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China Daily Website

Beijing to reform pricing system for subway tickets

Updated: 2013-12-16 03:35
By Jin Haixing ( China Daily)

The Beijing municipal government has announced that it plans to reform the current low-cost subway ticket system in an apparent bid to cut the overall cost of transport subsidies in the city.

Plans will involve a differential pricing system during peak hours to ease the pressure of passenger volume, the government said in a statement on Friday.

Last week, Beijing's Municipal People's Congress conducted a three-day review of the city government's 2014 budget. Members of the congress's urban construction and environmental protection commission said the government's financial burden is increasing because of mounting subsidies for low-cost public transport.

They called on the government to make cuts in the subsidies, with some suggesting variable ticket pricing as a solution.

Beijing has had a low-price strategy for its public transport system since 2007 to encourage public use.

Any subway trip, regardless of how long it is, costs only 2 yuan (33 US cents), while a bus trip costs only 0.4 yuan if the passenger has a Yikatong, or public transportation reloadable smart card.

A statement from the environmental commission said earlier this month said that the government's public transportation subsidy is growing every year. In 2010, the total subsidy was 12.8 billion yuan, while in 2013 the figure could be more than 18 billion yuan.

The government said expenditure increased more than revenue in 2012.

Some lawmakers are now suggesting that the rising costs should be reflected in ticket prices and the city government should reconsider the size of the subsidy.

City legislator Ning Bin has proposed that the subway charge riders according to the length of the trip. He said people who travel more than six stations should pay more than 2 yuan, with a price cap of around 8 or 10 yuan.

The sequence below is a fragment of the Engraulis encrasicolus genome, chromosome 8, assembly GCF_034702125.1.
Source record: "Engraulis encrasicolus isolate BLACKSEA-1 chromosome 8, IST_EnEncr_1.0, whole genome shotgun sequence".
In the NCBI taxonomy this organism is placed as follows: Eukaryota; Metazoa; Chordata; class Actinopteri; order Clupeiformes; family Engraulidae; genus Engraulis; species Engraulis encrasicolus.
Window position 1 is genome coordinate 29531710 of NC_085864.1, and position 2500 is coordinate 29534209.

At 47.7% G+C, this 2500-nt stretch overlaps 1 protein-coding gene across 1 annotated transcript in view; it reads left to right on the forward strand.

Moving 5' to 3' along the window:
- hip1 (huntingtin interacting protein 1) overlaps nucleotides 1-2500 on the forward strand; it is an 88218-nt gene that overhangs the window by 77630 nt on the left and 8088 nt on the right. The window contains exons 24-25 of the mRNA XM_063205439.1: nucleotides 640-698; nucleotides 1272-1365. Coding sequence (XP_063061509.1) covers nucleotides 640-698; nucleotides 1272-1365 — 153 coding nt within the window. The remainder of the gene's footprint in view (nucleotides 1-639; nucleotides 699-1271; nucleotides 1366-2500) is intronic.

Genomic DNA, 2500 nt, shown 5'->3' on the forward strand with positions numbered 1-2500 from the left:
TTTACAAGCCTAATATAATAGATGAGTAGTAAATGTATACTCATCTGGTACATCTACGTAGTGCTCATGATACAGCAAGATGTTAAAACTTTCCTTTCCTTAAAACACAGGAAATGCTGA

Such suggestions have led to heated debate, with some cheering the proposal, while others say it would be counterproductive.

Xu Kangming, who has done research on Beijing's public transport, said that the reform should be carried out as soon as possible.

Xu said that the gap is growing between the low price and the actual cost of operation, especially in rush hour.

But not all experts agree that hiking fares is a good idea.

Dong Yan, a researcher at the Institute of Comprehensive Transportation, said that the public transportation sector should provide social welfare services to the public, and therefore the government should maintain the current subsidy policy.

Despite the rising subsidy, Beijing's public transport system has seen more passengers and covered more parts of the city in the last several years, he said.

In 2012, 44 percent of Beijing commuters used the city's public transport, the highest rate in the country. However, it still did not meet the target of 60 percent set by the State Council early this year.

A 29-year-old commuter who gave only her surname, Liu, pointed out that beginning next year, the city government will strictly limit the purchase of cars to encourage green transportation. That lawmakers are now considering changing the low-cost public transportation strategy contradicts its green-transportation strategy, she said.

"How can you encourage green transportation if you change the low price?" she said.

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